Disordered eating and body dissatisfaction in adolescents with type 1 diabetes and a population-based comparison sample: Comparative prevalence and clinical implications

Diann M. Ackard, Nicole Vik, Dianne Neumark-Sztainer, Kathryn H. Schmitz, Peter Hannan, David R. Jacobs

Research output: Contribution to journalArticle

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Abstract

Objective: To compare the prevalence of disordered eating and body dissatisfaction between adolescents with type 1 diabetes and a population-based sample of youth. Subjects: A clinic-based sample of 143 adolescents (73 male and 70 female) with type 1 diabetes who participated in the Assessing Health and Eating among Adolescents with Diabetes (AHEAD) study was compared with a population-based sample of 4746 youths (2377 male, 2357 female, and 12 missing) who participated in Project Eating Among Teens (Project EAT). Method: Participants completed surveys and anthropometric measurements of height and weight. Results: Although some adolescents with type 1 diabetes endorsed unhealthy weight control practices, overall, they reported less weight dissatisfaction and were less likely to use any unhealthy weight control behaviors and more likely to report regular meal consumption than the population-based sample. Females with type 1 diabetes were less likely to report dieting, fasting, or eating very little food to control weight during the past year than their population-based peers. However, males with type 1 diabetes were less likely than their peers to exercise and to consume more fruits and vegetables for healthy weight control. Of medical concern were insulin omission (1.4% males and 10.3% females) and dosage reduction (1.4% males and 7.4% females) as means of weight control among youth with type 1 diabetes. Conclusions: Despite medical supervision, some adolescents with type 1 diabetes reported unhealthy weight control behaviors and weight concerns, including insulin manipulation. Altering the insulin regimen may cause complications. All adolescents warrant attention for unhealthy behaviors and weight concerns.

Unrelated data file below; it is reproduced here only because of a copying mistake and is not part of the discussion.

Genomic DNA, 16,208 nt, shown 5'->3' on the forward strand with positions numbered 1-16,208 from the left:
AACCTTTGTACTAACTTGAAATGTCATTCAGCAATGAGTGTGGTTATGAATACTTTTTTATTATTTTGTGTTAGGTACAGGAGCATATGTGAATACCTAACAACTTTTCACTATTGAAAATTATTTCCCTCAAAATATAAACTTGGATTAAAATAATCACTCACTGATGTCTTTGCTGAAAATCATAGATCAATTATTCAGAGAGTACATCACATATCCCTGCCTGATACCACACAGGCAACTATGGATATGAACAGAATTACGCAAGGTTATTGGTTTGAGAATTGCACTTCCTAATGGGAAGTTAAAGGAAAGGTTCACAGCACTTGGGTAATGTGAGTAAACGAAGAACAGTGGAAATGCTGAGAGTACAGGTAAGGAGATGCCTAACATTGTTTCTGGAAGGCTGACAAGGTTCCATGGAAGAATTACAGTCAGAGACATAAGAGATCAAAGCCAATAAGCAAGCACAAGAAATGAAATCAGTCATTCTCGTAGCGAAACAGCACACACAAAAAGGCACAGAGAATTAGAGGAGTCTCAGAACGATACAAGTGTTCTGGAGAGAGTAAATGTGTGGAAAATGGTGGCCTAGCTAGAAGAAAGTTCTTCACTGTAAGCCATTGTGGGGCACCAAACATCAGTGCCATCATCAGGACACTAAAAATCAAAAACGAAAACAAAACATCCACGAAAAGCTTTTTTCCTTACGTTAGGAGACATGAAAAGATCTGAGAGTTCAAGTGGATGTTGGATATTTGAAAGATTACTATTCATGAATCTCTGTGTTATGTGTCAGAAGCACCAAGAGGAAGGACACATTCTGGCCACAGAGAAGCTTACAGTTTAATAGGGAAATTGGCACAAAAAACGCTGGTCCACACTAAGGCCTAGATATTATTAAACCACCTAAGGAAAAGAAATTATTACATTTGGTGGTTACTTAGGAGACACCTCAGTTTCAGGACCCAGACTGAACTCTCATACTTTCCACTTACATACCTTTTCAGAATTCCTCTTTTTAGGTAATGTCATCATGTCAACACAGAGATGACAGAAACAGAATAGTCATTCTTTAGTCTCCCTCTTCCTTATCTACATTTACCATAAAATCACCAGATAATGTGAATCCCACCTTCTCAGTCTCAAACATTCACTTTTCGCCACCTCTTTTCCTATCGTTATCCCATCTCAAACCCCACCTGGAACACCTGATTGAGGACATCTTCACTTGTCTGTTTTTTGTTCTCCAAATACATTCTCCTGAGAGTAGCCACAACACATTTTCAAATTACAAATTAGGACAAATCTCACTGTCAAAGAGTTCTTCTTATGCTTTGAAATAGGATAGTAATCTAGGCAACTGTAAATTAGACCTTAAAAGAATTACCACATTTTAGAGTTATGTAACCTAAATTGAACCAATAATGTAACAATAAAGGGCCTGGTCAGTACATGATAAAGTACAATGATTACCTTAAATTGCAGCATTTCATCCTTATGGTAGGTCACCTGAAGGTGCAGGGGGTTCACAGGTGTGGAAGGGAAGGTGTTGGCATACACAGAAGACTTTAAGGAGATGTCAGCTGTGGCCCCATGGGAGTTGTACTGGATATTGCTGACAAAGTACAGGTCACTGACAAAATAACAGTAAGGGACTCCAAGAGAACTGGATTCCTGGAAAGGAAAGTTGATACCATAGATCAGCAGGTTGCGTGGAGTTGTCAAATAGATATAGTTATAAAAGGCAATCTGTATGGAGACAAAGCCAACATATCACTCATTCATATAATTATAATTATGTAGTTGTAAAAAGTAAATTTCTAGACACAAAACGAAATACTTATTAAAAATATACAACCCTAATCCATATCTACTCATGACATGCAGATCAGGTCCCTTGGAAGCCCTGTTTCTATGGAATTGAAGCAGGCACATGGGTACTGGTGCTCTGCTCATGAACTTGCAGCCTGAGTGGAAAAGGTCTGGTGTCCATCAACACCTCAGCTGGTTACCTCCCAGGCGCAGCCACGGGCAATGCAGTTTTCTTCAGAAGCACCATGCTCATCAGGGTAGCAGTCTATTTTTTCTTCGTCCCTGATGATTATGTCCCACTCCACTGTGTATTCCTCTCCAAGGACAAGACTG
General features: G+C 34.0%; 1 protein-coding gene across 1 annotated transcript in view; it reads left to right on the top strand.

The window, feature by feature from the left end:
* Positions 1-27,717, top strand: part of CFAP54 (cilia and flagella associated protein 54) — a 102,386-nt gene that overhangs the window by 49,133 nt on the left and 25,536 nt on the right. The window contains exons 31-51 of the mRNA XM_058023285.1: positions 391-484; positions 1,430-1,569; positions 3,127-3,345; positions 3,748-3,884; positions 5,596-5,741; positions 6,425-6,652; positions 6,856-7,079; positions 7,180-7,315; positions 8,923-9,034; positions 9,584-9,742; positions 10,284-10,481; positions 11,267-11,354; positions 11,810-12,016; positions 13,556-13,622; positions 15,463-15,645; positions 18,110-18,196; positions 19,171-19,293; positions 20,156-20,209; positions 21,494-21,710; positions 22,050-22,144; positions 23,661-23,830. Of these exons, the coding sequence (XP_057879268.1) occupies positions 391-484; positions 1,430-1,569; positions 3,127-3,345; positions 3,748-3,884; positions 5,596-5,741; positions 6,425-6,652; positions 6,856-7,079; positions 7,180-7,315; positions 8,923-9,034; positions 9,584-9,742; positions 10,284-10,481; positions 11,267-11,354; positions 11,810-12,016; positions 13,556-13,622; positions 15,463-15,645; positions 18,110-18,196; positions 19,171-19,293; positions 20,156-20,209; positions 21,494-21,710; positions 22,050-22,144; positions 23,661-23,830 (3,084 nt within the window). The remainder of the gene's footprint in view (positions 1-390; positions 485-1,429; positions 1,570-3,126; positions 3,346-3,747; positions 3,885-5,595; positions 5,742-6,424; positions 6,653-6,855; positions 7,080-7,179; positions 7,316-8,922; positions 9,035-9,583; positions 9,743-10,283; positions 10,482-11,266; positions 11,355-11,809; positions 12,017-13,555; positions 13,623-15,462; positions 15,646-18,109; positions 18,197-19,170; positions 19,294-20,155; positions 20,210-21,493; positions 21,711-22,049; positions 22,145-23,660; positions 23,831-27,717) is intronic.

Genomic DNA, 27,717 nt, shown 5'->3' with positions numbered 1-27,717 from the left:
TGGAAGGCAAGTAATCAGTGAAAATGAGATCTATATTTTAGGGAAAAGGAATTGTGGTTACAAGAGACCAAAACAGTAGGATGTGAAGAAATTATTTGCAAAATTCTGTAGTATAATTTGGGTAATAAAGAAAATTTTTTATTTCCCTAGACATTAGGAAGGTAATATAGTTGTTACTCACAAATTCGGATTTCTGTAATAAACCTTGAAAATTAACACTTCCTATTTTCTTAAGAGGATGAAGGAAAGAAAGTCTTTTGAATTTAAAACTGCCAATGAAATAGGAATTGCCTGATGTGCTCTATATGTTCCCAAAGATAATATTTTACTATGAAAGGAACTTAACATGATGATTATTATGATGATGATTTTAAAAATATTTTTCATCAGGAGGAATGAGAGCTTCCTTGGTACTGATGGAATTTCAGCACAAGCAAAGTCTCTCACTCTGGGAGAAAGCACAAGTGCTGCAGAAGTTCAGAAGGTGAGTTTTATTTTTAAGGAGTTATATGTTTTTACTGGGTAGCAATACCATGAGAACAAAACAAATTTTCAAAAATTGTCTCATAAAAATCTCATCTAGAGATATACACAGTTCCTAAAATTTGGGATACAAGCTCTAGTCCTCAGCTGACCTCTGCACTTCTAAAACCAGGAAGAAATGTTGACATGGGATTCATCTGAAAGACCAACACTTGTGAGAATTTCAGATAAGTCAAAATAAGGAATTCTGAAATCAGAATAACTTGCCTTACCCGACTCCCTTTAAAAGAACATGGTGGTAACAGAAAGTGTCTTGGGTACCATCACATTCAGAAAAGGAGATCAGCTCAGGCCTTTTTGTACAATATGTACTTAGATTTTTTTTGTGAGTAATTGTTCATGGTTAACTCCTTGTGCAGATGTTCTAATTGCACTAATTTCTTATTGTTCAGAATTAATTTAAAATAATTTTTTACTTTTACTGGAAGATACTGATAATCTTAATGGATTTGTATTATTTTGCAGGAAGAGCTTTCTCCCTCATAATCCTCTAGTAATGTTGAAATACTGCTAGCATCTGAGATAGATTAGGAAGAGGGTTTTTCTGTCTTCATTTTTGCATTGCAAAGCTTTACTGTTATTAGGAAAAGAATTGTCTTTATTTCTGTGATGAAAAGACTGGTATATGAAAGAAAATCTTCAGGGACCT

Original languageEnglish (US)
Pages (from-to)312-319
Number of pages8
JournalPediatric Diabetes
Volume9
Issue number4 PART 1
DOIs
StatePublished - Aug 1 2008

Fingerprint

Type 1 Diabetes Mellitus
Eating
Weights and Measures
Population
Behavior Control
Insulin
Vegetables
Meals
Fasting
Fruit
Exercise
Food
Health

All Science Journal Classification (ASJC) codes

  • Internal Medicine
  • Pediatrics, Perinatology, and Child Health
  • Endocrinology, Diabetes and Metabolism

Cite this

Ackard, Diann M. ; Vik, Nicole ; Neumark-Sztainer, Dianne ; Schmitz, Kathryn H. ; Hannan, Peter ; Jacobs, David R. / Disordered eating and body dissatisfaction in adolescents with type 1 diabetes and a population-based comparison sample : Comparative prevalence and clinical implications. In: Pediatric Diabetes. 2008 ; Vol. 9, No. 4 PART 1. pp. 312-319.
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Disordered eating and body dissatisfaction in adolescents with type 1 diabetes and a population-based comparison sample : Comparative prevalence and clinical implications. / Ackard, Diann M.; Vik, Nicole; Neumark-Sztainer, Dianne; Schmitz, Kathryn H.; Hannan, Peter; Jacobs, David R.

In: Pediatric Diabetes, Vol. 9, No. 4 PART 1, 01.08.2008, p. 312-319.

Research output: Contribution to journalArticle

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AU - Ackard, Diann M.

AU - Vik, Nicole

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N2 - Objective: To compare the prevalence of disordered eating and body dissatisfaction between adolescents with type 1 diabetes and a population-based sample of youth. Subjects: A clinic-based sample of 143 adolescents (73 male and 70 female) with type 1 diabetes who participated in the Assessing Health and Eating among Adolescents with Diabetes (AHEAD) study was compared with a population-based sample of 4746 youths (2377 male, 2357 female, and 12 missing) who participated in Project Eating Among Teens (Project EAT). Method: Participants completed surveys and anthropometric measurements of height and weight. Results: Although some adolescents with type 1 diabetes endorsed unhealthy weight control practices, overall, they reported less weight dissatisfaction and were less likely to use any unhealthy weight control behaviors and more likely to report regular meal consumption than the population-based sample. Females with type 1 diabetes were less likely to report dieting, fasting, or eating very little food to control weight during the past year than their population-based peers. However, males with type 1 diabetes were less likely than their peers to exercise and to consume more fruits and vegetables for healthy weight control. Of medical concern were insulin omission (1.4% males and 10.3% females) and dosage reduction (1.4% males and 7.4% females) as means of weight control among youth with type 1 diabetes. Conclusions: Despite medical supervision, some adolescents with type 1 diabetes reported unhealthy weight control behaviors and weight concerns, including insulin manipulation. Altering the insulin regimen may cause complications. All adolescents warrant attention for unhealthy behaviors and weight concerns.

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